Returning to work is stressful enough, but add into that the alarming statistic rates of infant illnesses related to daycare attendance, and it leaves a mother in a panic. Your baby’s first cough, stuffy nose, cold, or fever is never a fun experience, and when in daycare, it typically means that the flood gates are just opening.
How to Prevent or Limit Daycare Germs
First and foremost, breastfeed. Send breastmilk and educate your daycare provider on the importance of pace feeding. Your milk is the single most important thing that keeps your baby healthy. Keep yourself healthy and boost your own immune system to pass on all the positive nutrients to your baby while you are separated.
Give Probiotics. There are high-quality infant probiotics that you can give your baby daily to help his gut keep healthy bacteria present.
Vitamin D3 is a necessity. A drop or 2 every day can help boost your baby’s (still developing) immune system.
If you are nursing, you can help by taking Vitamin A, Vitamin C, Omega 3 Fatty Acid, and Probiotics regularly! This of course should be paired with a whole foods diet full of leafy greens, garlic, ginger, fruits, vegetables -as organic as you can manage. Include plenty of exercise, too.
Please start your baby with regular chiropractic care. A chiropractor contributes to the overall health and wellness of your little one.
If your little one is starting to sit independently and showing an interest in eating food, continue to breastfeed as often as possible, but feel free to also boost their immune system through healthy foods. If your child is beyond the breastfeeding years, definitely start working on his immune system.
10 Ways to Boost the Immune System
- Supplements: Can be taken preventatively to boost the immune system or as treatment if you are sick.
- Vitamin D3 – Vitamin D rapidly destroys the cell walls of bacteria, fungi, and viruses, including the influenza virus. Getting as much sunshine on your skin will also boost the immune system! Send those babies outside to play.
- Elderberry – In 2000, a study was done on the effectiveness of elderberry during a flu epidemic in Panama. In a placebo controlled double blind study of influenza B, a complete cure was achieved within 2 – 3 days in nearly 90% of the elderberry-treated group compared with at least 6 days in the placebo group. Elderberry is very high in antioxidants and is a good source of potassium, vitamins A, B and C and nutrients like, amino acids, carotenoids, tannin and rutin. Anthocyanins, one of the most powerful antioxidants known to man, are found in these remarkable berries in far higher quantities than either Vitamin C or E alone. This accounts for the excellent health benefits of elderberry. You can find elderberry in liquid form and even make your own gummy versions at home!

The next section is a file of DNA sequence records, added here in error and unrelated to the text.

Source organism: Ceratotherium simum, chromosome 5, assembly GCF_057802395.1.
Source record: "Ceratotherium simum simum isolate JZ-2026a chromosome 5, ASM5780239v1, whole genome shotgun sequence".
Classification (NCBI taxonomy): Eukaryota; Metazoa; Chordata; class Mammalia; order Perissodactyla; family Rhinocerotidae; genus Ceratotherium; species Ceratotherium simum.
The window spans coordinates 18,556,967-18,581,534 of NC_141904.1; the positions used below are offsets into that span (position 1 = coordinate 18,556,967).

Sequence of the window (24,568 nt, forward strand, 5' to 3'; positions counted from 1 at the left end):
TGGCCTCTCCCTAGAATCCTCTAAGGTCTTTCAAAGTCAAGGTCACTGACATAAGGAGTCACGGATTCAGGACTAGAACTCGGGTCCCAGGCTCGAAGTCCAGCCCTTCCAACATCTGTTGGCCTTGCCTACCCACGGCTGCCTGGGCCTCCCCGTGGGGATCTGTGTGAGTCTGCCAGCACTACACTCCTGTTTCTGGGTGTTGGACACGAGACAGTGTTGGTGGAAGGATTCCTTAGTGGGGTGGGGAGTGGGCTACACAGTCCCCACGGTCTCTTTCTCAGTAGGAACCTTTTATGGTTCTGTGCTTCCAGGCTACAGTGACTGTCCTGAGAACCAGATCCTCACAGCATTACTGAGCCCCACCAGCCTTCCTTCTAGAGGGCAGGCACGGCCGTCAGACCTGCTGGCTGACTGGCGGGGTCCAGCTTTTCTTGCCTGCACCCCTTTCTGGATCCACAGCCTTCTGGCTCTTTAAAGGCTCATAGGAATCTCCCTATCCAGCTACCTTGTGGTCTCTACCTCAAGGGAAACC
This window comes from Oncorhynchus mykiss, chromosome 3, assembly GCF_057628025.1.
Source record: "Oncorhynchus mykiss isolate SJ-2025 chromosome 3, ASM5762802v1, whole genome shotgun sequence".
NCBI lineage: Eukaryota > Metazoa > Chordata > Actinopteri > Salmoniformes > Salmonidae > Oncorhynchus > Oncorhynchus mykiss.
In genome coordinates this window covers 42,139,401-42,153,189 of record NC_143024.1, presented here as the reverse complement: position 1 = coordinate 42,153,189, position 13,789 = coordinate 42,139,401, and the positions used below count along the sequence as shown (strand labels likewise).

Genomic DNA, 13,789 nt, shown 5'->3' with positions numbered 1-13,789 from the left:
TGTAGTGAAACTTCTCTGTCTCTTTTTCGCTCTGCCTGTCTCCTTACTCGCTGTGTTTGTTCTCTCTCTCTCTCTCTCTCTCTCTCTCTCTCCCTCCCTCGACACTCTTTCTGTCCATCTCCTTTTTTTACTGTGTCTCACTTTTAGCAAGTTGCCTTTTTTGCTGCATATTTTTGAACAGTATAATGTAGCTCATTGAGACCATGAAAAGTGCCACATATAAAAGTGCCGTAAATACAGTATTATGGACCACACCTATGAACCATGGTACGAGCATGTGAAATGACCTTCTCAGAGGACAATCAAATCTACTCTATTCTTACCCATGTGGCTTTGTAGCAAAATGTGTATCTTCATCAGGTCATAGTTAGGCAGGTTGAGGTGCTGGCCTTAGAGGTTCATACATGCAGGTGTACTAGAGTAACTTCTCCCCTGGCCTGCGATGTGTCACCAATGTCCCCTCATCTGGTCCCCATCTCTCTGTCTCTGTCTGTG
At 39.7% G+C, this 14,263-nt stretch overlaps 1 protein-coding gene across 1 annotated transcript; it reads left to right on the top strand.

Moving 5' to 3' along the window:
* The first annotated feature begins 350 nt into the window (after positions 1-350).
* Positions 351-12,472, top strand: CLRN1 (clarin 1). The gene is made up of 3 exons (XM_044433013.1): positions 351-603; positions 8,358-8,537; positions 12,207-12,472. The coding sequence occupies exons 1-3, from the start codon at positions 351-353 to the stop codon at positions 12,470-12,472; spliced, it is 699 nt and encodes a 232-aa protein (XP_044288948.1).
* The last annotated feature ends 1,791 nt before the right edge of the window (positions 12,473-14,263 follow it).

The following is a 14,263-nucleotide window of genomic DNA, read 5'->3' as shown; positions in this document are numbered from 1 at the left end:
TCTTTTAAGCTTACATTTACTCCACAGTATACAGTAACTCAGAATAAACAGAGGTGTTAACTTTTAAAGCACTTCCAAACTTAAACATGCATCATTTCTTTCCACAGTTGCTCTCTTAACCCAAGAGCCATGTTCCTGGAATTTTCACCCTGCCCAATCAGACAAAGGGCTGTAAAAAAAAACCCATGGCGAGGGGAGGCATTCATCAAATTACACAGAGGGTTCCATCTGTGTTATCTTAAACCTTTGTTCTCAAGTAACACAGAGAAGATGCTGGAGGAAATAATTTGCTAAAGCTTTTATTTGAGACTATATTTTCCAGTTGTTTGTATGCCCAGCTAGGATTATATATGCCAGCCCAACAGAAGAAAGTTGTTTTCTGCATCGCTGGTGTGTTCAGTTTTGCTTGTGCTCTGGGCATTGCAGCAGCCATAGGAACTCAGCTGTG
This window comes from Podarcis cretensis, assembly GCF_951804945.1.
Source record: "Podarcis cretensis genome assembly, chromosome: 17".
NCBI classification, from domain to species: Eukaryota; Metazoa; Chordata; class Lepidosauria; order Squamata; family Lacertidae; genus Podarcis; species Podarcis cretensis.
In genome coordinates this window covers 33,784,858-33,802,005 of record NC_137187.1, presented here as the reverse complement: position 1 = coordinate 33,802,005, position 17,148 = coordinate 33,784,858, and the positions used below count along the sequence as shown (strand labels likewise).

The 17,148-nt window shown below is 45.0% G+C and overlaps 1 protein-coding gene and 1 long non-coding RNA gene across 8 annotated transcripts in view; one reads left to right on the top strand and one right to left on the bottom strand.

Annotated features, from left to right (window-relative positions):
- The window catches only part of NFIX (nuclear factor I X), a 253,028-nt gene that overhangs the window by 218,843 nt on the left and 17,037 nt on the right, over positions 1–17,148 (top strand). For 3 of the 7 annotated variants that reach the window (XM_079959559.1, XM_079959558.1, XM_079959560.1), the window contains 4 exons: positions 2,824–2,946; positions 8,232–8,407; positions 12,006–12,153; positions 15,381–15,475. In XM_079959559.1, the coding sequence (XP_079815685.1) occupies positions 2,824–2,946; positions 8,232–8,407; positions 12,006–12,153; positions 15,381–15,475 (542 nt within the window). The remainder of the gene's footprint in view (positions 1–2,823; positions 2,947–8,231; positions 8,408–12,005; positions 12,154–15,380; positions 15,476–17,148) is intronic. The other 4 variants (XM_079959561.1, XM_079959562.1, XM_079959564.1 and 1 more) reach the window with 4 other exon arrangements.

- Echinacea– This natural herb will enhance the immune system. Medical research has shown it to be safe and effective in decreasing the frequency, duration, and severity of common illnesses such as ear and sinus infections, colds, and the flu. Echinacea comes in adult tablets and liquid, as well as children’s chewables and drops. Numerous clinical trials have been carried out on Echinacea preparations: it appears that the extracts shorten the duration and severity of colds and other upper respiratory infections (URIs) when given as soon as symptoms become evident.
- Vitamin C– This simple vitamin can fight off invading germs. Younger kids up to age 6 will benefit from around 250 mg per day. Older kids and adults can take 500 mg per day. Available as a powder, chewable, or capsule. You can get enough Vitamin C through a good diet, but if your diet is not quite where you would like it to be, supplementing will help.
- Fruits and vegetable supplement– The immune-boosting properties of nature’s food is remarkable. If your kids won’t eat enough fruits and vegetables, taking a “raw foods multivitamin” will help.
- Zinc– Zinc is an important nutrient required by the body for proper growth, better immune, nervous and reproductive systems. Unfortunately, the body cannot produce this nutrient on its own and hence it needs to make up for it through a proper diet.
- Probiotics– Probiotics help to regulate the immune system by balancing the good bacteria (flora) in the tummy. These “good” microorganisms potentially reduce the risk of diarrhea and respiratory infections. Strengthen your child’s immune system by serving live-cultured products like organic yogurt or by adding a probiotic supplement to their water or applesauce. Be sure the probiotic is organic high quality. The best species of probiotics are lactobacillus and bifidobacteria. Available as liquid, powder, and capsules, children and adults can take as directed.